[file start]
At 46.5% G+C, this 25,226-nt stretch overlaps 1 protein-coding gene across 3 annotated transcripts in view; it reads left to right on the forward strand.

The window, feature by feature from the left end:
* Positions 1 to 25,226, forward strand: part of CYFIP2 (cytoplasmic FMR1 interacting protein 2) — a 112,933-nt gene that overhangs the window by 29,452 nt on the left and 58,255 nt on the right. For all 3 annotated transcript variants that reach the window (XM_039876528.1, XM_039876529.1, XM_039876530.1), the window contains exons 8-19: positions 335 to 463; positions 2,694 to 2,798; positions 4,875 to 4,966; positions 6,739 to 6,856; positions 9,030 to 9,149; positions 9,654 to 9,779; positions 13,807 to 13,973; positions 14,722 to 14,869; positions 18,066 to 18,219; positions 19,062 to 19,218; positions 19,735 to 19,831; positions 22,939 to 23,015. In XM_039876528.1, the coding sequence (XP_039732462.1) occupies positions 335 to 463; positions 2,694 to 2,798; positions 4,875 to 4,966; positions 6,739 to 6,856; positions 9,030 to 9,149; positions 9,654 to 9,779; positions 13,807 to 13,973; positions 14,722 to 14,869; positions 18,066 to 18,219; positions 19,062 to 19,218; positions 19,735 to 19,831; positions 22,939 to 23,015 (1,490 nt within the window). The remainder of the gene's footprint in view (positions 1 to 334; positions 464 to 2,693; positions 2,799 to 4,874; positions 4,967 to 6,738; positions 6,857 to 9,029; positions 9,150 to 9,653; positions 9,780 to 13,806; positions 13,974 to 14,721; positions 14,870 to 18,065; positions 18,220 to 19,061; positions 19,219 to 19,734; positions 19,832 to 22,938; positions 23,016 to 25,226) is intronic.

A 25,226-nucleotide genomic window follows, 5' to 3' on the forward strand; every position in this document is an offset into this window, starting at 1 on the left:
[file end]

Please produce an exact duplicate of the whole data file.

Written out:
At 46.5% G+C, this 25,226-nt stretch overlaps 1 protein-coding gene across 3 annotated transcripts in view; it reads left to right on the forward strand.

The window, feature by feature from the left end:
* Positions 1 to 25,226, forward strand: part of CYFIP2 (cytoplasmic FMR1 interacting protein 2) — a 112,933-nt gene that overhangs the window by 29,452 nt on the left and 58,255 nt on the right. For all 3 annotated transcript variants that reach the window (XM_039876528.1, XM_039876529.1, XM_039876530.1), the window contains exons 8-19: positions 335 to 463; positions 2,694 to 2,798; positions 4,875 to 4,966; positions 6,739 to 6,856; positions 9,030 to 9,149; positions 9,654 to 9,779; positions 13,807 to 13,973; positions 14,722 to 14,869; positions 18,066 to 18,219; positions 19,062 to 19,218; positions 19,735 to 19,831; positions 22,939 to 23,015. In XM_039876528.1, the coding sequence (XP_039732462.1) occupies positions 335 to 463; positions 2,694 to 2,798; positions 4,875 to 4,966; positions 6,739 to 6,856; positions 9,030 to 9,149; positions 9,654 to 9,779; positions 13,807 to 13,973; positions 14,722 to 14,869; positions 18,066 to 18,219; positions 19,062 to 19,218; positions 19,735 to 19,831; positions 22,939 to 23,015 (1,490 nt within the window). The remainder of the gene's footprint in view (positions 1 to 334; positions 464 to 2,693; positions 2,799 to 4,874; positions 4,967 to 6,738; positions 6,857 to 9,029; positions 9,150 to 9,653; positions 9,780 to 13,806; positions 13,974 to 14,721; positions 14,870 to 18,065; positions 18,220 to 19,061; positions 19,219 to 19,734; positions 19,832 to 22,938; positions 23,016 to 25,226) is intronic.

A 25,226-nucleotide genomic window follows, 5' to 3' on the forward strand; every position in this document is an offset into this window, starting at 1 on the left: